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1 edition of The attenuation of flexural waves in mass loaded beams found in the catalog.

The attenuation of flexural waves in mass loaded beams

Timothy L. Smith

The attenuation of flexural waves in mass loaded beams

by Timothy L. Smith

  • 257 Want to read
  • 5 Currently reading

Published by Massachusetts Institute of Technology .
Written in English

  • Naval architecture,
  • Mechanical engineering

  • The Physical Object
    Pagination185 leaves.
    Number of Pages185
    ID Numbers
    Open LibraryOL25469258M

    Resonance theory for acoustic plane wave transmission through a fluid-loaded layer or plate. Massachusetts A venue, Cambridge Attenuation of flexural waves on a fluid-loaded. Wang, J. Wen and X. Wen, Quasi-one-dimensional phononic crystals studied using the improved lumped-mass method: Application to locally resonant beams with flexural wave band gap, Physical Review B.

      To demonstrate the wave-attenuation mechanism, the mode shapes of the adaptive metamaterial beam at 5 and 15 kHz are shown in figure 8(a) and (b), respectively. It can be found that the flexural wave can be efficiently attenuated by the out-of-phase motions in the designed resonators, in which the dominated motion along the z-direction is. effective method of improving the wave attenuation behavior of sandwich beams. The local resonance behavior of the inserted resonators was shown to induce a wave attenuation bandgap which allows for effective attenuation of harmonic flexural waves. In this study, the effectiveness of such a sandwich design under impact loads is considered.

      A periodic binary straight beam with different cross sections is constructed and studied. The band structures of flexural waves in the structure are calculated with the plane-wave expansion method and the vibration attenuation spectra of a finite sample of it . Current approaches for manipulating and bending flexural waves depend on either changing the effective refractive index to steer wa23,24, or exploiting frequency bandgaps to guide waves.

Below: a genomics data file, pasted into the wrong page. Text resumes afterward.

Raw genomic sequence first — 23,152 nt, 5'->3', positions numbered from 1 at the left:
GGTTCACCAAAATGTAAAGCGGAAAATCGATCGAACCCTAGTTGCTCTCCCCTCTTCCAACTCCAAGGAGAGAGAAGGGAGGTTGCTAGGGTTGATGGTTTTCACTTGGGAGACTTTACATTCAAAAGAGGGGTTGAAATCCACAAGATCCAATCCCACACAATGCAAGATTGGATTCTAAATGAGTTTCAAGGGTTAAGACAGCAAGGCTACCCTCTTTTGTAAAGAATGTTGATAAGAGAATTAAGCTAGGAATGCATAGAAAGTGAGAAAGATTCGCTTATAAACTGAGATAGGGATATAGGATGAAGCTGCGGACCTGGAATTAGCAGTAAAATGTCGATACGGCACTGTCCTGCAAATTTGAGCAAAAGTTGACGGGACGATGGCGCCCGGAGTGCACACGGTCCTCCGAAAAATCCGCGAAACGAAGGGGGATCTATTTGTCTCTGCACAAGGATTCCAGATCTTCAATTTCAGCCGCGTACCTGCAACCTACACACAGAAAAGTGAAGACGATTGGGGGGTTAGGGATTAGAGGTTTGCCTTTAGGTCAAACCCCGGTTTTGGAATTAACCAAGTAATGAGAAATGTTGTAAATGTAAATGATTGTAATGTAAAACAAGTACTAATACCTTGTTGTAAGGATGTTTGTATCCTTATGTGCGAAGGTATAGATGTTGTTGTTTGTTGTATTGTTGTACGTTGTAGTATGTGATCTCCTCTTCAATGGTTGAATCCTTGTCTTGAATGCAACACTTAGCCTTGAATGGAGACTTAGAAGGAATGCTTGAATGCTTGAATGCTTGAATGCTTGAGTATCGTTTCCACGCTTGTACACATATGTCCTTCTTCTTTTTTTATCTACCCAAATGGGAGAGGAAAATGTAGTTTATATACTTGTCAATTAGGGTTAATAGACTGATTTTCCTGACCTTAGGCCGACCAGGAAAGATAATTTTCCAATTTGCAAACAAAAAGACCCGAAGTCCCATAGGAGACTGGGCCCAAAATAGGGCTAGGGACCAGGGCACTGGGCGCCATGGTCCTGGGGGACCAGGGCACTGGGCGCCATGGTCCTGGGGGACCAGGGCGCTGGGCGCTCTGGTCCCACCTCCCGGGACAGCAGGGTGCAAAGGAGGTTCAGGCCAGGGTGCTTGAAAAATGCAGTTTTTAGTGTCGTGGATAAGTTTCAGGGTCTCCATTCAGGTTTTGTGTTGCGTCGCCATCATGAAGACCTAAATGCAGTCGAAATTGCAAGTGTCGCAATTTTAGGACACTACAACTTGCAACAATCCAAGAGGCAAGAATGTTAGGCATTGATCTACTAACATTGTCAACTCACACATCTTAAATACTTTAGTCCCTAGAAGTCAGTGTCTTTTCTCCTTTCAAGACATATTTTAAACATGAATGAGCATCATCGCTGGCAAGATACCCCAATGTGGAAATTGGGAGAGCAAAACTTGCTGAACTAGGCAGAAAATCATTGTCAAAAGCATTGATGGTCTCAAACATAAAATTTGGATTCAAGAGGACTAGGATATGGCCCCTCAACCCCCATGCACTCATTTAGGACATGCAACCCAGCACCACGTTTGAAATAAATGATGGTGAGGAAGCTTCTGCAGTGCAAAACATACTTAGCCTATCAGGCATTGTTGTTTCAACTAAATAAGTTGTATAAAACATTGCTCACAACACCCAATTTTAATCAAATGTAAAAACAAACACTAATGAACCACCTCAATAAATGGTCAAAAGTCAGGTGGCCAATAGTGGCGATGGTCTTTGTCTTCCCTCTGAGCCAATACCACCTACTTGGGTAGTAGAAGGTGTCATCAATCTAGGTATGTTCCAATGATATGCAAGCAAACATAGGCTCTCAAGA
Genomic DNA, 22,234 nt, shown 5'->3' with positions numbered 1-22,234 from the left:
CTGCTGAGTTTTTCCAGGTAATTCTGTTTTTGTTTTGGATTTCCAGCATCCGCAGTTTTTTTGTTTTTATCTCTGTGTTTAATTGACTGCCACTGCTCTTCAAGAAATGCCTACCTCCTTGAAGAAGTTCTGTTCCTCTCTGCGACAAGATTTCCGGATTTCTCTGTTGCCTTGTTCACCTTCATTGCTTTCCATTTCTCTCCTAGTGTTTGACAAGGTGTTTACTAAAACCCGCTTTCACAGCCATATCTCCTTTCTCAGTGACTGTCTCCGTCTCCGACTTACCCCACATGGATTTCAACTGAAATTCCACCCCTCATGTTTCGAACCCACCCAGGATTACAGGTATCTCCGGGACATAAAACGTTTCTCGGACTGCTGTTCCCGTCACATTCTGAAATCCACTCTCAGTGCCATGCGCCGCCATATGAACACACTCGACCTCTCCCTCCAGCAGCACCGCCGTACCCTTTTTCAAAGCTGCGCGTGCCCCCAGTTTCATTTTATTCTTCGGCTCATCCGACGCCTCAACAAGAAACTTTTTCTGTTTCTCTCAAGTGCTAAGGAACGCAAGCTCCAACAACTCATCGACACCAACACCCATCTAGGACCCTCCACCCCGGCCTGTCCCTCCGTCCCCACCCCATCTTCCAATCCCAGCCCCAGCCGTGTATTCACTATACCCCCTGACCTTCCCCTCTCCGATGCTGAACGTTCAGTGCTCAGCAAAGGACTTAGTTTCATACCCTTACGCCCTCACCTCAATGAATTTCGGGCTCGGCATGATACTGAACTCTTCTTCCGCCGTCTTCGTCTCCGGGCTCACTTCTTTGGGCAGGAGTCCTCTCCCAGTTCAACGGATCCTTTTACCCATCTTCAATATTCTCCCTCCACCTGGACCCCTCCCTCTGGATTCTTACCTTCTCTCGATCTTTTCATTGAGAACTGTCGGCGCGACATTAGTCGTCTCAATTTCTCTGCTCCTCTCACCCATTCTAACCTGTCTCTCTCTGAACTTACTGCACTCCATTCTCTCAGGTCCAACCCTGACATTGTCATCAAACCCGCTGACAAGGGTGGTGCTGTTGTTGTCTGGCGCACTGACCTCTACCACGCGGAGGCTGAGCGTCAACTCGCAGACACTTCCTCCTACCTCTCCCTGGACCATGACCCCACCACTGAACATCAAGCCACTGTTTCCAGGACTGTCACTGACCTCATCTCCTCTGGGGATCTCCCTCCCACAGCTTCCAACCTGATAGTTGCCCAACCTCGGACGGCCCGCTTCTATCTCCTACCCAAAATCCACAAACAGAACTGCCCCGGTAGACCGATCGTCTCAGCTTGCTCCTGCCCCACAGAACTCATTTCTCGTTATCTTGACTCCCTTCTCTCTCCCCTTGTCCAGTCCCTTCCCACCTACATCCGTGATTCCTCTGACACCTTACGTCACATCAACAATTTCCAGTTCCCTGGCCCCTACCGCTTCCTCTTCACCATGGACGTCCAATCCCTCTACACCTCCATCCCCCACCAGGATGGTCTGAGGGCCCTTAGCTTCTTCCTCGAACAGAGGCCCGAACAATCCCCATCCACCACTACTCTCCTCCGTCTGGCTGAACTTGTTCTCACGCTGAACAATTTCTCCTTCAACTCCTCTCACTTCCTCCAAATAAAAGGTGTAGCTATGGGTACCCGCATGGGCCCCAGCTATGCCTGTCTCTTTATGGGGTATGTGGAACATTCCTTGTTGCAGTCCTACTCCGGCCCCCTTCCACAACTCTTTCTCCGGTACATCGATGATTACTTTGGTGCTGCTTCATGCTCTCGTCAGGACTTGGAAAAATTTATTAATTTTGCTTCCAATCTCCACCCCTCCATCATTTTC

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The attenuation of flexural waves in mass loaded beams by Timothy L. Smith Download PDF EPUB FB2

For a beam with PCLD, the flexural attenuation performance can be quantified by two flexural-wave propagation constants, which are affected by both Bragg scattering and damping. The overall attenuation level is mainly dominated by Bragg scattering in and near the band-gaps and mainly controlled by damping out of the band-gaps in higher by: 6.

in the beam-type structure to reduce the vibration in extensive studies. Wen [6] studied the flexural wave propagation of a periodic thin straight beam and discussed the band-gap property caused by Bragg-scattering effect.

Yu [7] and Xiao [8] studied the band-gap property of a beam attached with periodic spring-mass systems. Beam cells with same lattice constant but different LRs are illustrated in Fig. the case for N = 3, the mass and stiffness of the local resonator are four times larger than the case for N = The right panel of Fig.